Knowing how long you need a job to get a mortgage is important. Many people think that you need a job for two years before a lender will talk to you. While it is desired that you have a job for at least two years, it’s not always required.
What lenders want to see is that you have dependable and reliable income. They want to know that your income will continue for the foreseeable future and that you receive it regularly. A two-year history at the same job provides that level of reassurance that lenders need, but it’s not the only way to get a loan.
Dealing With a New Job
If you have a new job, you may have to jump through a few more hoops. Each lender will have a different amount of time that they want you to be employed at that job before they’ll give you a loan. Some will allow it after just 30 days, while others may require as long as 6 months to a year. If you come across one lender that wants you to wait until you are employed longer, you can always apply for the loan with another lender.
The best thing you can do if you have a new job and need a mortgage, is to make sure the rest of your qualifying factors are ‘good.’ In fact, they should be better than good. Lenders want to know that you aren’t a high risk of default overall. What they want to see is:
- High credit scores
- Low debt ratios
- Reserves on hand
- No recent collections or judgments
- No bankruptcies or foreclosures in your recent past
If you have a high credit score, low debt ratio, a lot of money in savings, and no negative credit events, you may be able to get by with a new job.
Proving a Successful History
If you changed jobs but stayed within the same industry, it can work to your advantage when getting a loan. Lenders want to know that you have what it takes to be successful at the job. Let’s say that you left your job that you were at for three years because you find a better opportunity. The job position is higher than the one you had and the pay is higher. These are both compensating factors.
While the job may be new, lenders may look upon it in a favorable manner because of your history in the industry. Now if you left one job to take another job in an entirely different industry, that’s a different story. Let’s say you left a job as a teacher to become a financial analyst. The two jobs aren’t related. Lenders will look at your new job as a risk. They may want to wait until you are at the job for six months to a year before you can use it to qualify for a loan.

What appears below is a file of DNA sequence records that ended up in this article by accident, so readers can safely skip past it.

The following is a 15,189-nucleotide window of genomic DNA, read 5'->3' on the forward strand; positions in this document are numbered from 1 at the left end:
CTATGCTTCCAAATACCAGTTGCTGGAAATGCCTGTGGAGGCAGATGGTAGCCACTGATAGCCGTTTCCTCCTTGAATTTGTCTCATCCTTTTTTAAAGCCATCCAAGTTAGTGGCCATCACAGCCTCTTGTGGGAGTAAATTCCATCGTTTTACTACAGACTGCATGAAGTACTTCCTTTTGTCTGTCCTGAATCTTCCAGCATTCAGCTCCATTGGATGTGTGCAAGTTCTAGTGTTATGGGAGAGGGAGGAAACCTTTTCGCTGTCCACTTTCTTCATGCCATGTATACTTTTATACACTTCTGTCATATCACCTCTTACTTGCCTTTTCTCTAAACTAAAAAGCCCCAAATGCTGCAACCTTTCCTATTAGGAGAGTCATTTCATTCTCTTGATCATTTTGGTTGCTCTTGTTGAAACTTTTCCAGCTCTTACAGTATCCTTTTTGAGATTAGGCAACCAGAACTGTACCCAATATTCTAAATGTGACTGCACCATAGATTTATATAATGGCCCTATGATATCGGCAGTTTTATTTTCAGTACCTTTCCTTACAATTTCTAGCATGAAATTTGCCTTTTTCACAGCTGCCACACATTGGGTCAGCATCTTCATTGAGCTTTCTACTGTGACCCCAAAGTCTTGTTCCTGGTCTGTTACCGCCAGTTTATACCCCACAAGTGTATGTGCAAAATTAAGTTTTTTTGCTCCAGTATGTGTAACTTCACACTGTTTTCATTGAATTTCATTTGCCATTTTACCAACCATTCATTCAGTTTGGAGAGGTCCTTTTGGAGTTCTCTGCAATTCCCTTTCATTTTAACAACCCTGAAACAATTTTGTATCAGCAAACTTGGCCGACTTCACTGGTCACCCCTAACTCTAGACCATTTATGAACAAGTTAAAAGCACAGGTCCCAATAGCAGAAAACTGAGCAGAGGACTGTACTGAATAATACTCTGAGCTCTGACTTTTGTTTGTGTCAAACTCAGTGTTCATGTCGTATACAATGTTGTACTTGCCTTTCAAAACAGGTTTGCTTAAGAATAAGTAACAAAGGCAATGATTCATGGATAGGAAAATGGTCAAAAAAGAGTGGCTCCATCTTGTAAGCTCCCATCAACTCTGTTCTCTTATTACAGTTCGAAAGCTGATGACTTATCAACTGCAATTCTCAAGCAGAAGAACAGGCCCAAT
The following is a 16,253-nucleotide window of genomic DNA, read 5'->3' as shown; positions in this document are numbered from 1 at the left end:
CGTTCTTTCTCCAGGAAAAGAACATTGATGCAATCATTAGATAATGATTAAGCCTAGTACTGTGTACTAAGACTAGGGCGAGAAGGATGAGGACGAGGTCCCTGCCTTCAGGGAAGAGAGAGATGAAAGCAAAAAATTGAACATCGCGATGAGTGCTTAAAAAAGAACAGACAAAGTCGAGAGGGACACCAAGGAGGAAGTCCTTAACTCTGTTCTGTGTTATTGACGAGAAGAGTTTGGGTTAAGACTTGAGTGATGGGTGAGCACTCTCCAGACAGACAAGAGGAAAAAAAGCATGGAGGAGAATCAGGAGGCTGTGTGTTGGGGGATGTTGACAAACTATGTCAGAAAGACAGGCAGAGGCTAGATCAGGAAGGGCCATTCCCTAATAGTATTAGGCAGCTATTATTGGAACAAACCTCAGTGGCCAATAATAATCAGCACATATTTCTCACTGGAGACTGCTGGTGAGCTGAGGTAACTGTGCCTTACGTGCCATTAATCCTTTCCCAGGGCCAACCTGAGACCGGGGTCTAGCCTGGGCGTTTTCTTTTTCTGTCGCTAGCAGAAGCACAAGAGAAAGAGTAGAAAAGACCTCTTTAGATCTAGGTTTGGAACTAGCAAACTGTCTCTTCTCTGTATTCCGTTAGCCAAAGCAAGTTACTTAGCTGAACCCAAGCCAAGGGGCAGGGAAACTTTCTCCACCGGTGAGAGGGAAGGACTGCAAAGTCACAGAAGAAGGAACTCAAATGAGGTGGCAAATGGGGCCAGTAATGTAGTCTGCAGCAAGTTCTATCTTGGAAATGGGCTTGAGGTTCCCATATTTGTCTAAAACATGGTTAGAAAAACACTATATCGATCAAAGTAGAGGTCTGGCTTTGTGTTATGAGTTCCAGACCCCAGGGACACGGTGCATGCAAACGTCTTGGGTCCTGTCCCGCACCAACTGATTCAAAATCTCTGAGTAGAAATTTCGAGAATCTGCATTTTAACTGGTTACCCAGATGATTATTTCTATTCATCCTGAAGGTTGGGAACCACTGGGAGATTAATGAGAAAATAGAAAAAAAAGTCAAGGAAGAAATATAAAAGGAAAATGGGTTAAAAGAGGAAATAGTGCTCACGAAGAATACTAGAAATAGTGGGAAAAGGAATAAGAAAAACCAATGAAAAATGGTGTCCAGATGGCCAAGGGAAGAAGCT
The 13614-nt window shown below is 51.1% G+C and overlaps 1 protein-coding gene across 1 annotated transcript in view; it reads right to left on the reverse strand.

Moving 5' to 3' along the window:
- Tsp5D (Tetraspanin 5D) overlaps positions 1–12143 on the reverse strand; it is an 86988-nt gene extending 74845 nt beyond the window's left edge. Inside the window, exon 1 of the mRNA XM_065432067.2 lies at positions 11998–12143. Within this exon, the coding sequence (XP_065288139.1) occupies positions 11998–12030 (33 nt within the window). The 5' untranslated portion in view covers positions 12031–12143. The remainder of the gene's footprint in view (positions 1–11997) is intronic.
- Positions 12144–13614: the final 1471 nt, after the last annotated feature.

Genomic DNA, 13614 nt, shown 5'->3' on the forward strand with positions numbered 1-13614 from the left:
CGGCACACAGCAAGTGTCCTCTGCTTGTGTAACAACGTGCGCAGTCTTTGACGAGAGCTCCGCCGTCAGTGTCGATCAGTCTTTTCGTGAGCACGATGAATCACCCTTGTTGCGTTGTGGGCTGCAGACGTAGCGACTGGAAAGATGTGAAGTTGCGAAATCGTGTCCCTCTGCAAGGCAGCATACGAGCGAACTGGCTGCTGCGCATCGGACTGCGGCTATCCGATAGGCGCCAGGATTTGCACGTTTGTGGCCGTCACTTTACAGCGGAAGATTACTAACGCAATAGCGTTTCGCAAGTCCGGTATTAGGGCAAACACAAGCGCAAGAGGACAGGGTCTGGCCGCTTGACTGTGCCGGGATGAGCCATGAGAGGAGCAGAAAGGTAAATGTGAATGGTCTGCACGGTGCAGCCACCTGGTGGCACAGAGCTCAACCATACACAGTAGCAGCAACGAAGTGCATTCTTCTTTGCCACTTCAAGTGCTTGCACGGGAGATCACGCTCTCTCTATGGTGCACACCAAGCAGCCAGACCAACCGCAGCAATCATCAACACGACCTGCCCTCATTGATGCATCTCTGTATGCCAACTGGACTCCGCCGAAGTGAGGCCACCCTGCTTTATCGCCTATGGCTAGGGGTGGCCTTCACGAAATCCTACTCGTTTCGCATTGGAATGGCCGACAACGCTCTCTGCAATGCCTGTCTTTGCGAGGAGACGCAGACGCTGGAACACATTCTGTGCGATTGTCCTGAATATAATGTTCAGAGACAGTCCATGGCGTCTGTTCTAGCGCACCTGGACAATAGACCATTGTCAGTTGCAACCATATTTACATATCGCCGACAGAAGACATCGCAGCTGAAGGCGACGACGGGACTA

The exception to this rule is if you received some type of training or went back to school to take on the new job. Career changes aren’t a bad thing and lenders recognize that. Again, they just want to make sure that you are a good risk. They want to know that you will succeed at the job and it’s not just a job you’ll hold for a short while and then quit.
Work on Those Compensating Factors
As we discussed above, you’ll need compensating factors if you have a new job. Lenders look at the big picture – not just the fact that you are at a new job.
Your credit score is probably the one factor you should focus on the most. That’s the first thing lenders see when looking at your application. They want to know that you pay your bills on time and don’t overextend yourself financially. They want to see that you can handle your finances well and your credit score lets them know how well you do that.
Lenders will also focus on your debt ratio. They want you to have little debt outstanding compared to your gross monthly income. This doesn’t mean that you can’t have a car payment or some credit card debt. It does mean, however, that you can’t have a large amount of credit card debt or be buried in installment loans.
Putting all of the pieces of the puzzle together, how does your risk of default look? If you have a new job, are other areas of your application low risk or are you a high risk of default? This is what lenders look at when deciding if your new job is acceptable for your new loan.